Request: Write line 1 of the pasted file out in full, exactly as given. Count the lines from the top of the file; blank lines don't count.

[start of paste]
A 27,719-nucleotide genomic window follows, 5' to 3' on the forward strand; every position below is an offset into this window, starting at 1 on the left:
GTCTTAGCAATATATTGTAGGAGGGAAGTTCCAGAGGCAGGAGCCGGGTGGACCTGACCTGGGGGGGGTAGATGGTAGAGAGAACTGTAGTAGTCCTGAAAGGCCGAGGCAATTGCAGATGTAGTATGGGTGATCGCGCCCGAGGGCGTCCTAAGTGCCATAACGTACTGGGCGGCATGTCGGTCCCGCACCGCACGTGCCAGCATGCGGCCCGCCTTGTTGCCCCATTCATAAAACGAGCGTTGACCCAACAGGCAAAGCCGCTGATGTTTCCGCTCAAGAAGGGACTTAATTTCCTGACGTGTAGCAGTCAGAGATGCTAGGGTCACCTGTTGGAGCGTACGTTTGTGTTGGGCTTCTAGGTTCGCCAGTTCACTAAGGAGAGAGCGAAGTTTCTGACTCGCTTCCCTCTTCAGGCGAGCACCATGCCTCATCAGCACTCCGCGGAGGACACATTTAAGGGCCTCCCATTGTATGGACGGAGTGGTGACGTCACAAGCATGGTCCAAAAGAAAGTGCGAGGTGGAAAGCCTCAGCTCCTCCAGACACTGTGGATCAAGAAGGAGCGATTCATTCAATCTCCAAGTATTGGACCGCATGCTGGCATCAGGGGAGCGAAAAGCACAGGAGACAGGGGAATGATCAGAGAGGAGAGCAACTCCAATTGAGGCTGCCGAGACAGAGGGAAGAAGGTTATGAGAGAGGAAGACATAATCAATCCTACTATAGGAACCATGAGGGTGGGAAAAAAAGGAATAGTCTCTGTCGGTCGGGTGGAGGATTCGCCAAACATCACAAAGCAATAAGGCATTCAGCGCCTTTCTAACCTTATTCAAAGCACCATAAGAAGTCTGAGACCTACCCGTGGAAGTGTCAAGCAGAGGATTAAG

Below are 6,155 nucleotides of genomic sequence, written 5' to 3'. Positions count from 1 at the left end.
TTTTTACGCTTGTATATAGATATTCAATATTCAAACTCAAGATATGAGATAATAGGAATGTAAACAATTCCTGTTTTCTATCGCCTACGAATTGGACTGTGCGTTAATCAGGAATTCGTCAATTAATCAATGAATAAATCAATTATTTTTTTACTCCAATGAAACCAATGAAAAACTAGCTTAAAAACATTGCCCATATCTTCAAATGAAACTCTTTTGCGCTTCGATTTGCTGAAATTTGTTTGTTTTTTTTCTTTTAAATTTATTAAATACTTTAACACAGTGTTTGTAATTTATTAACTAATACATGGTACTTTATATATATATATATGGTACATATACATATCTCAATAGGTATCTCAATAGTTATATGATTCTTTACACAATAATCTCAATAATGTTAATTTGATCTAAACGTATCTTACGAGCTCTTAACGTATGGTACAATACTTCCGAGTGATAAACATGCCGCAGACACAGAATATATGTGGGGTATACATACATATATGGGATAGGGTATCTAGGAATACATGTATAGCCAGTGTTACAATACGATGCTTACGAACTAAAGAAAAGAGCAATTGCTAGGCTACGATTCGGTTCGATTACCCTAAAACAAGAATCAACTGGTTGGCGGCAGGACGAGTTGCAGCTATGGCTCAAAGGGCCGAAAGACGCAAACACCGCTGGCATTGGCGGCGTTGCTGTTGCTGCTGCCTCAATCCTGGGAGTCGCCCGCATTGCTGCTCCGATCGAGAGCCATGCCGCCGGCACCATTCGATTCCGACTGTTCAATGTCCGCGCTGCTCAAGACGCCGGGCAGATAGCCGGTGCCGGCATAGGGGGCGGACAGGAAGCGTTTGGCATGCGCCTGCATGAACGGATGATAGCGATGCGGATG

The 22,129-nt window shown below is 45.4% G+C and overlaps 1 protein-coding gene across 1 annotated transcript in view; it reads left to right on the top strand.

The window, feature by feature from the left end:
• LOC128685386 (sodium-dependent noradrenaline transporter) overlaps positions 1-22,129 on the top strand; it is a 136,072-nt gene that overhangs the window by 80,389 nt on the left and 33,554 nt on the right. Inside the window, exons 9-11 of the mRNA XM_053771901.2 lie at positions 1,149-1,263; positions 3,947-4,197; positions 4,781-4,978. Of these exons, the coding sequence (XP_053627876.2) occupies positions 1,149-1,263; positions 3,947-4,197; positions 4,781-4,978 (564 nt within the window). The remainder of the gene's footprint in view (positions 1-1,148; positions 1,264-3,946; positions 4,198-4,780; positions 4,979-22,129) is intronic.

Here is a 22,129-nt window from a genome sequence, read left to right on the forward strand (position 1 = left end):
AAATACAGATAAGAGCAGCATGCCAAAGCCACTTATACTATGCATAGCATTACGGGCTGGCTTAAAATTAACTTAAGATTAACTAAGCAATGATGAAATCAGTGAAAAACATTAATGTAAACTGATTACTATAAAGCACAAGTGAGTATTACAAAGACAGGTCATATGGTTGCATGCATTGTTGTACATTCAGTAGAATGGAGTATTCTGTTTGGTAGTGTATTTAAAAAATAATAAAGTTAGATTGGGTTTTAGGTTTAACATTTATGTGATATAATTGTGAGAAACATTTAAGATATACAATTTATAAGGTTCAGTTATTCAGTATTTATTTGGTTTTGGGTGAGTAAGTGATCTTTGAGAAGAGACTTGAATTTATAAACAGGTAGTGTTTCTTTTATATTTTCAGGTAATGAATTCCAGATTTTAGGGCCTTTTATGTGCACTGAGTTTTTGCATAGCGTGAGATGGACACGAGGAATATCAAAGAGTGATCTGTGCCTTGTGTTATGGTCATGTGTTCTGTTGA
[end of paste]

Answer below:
A 27,719-nucleotide genomic window follows, 5' to 3' on the forward strand; every position below is an offset into this window, starting at 1 on the left: